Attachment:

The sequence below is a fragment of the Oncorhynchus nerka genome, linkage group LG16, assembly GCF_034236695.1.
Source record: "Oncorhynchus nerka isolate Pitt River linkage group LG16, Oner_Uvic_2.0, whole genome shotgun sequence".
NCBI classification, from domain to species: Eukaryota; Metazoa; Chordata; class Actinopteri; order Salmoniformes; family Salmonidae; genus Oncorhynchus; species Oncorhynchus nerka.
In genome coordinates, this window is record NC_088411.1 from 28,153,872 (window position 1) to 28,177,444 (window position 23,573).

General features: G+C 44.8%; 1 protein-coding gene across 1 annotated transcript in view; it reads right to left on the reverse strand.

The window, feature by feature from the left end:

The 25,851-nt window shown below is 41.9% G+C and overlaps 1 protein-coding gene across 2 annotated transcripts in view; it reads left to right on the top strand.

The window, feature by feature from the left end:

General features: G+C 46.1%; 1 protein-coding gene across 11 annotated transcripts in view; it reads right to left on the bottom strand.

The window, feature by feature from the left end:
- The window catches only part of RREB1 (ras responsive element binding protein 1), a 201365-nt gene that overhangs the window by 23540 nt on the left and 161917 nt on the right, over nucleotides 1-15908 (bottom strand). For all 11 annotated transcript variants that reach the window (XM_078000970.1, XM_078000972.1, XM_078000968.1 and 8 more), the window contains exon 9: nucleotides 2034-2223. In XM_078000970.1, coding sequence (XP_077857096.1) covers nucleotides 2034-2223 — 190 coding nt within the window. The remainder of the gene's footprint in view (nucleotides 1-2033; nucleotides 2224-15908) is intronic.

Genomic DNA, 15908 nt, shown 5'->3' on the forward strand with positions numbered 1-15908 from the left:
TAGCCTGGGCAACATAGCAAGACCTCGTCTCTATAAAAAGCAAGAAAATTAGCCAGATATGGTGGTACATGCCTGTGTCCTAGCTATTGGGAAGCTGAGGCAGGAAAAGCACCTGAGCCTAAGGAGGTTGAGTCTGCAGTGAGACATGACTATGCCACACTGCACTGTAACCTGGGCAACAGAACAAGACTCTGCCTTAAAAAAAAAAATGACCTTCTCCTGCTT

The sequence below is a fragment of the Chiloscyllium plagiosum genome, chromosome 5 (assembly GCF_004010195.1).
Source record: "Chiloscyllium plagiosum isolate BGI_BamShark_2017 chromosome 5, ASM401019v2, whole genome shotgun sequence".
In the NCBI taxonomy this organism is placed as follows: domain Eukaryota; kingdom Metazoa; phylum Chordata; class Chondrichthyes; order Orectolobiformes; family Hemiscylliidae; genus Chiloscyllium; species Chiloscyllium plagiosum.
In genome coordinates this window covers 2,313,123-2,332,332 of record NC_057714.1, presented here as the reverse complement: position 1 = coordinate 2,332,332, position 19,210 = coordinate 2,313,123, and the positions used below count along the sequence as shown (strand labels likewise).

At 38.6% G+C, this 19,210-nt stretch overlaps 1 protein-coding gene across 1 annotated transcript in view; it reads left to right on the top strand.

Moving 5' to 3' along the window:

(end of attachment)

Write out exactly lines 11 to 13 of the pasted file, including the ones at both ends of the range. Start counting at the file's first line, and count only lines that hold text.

- The window catches only part of RREB1 (ras responsive element binding protein 1), a 201365-nt gene that overhangs the window by 23540 nt on the left and 161917 nt on the right, over nucleotides 1-15908 (bottom strand). For all 11 annotated transcript variants that reach the window (XM_078000970.1, XM_078000972.1, XM_078000968.1 and 8 more), the window contains exon 9: nucleotides 2034-2223. In XM_078000970.1, coding sequence (XP_077857096.1) covers nucleotides 2034-2223 — 190 coding nt within the window. The remainder of the gene's footprint in view (nucleotides 1-2033; nucleotides 2224-15908) is intronic.

Genomic DNA, 15908 nt, shown 5'->3' on the forward strand with positions numbered 1-15908 from the left:
TAGCCTGGGCAACATAGCAAGACCTCGTCTCTATAAAAAGCAAGAAAATTAGCCAGATATGGTGGTACATGCCTGTGTCCTAGCTATTGGGAAGCTGAGGCAGGAAAAGCACCTGAGCCTAAGGAGGTTGAGTCTGCAGTGAGACATGACTATGCCACACTGCACTGTAACCTGGGCAACAGAACAAGACTCTGCCTTAAAAAAAAAAATGACCTTCTCCTGCTT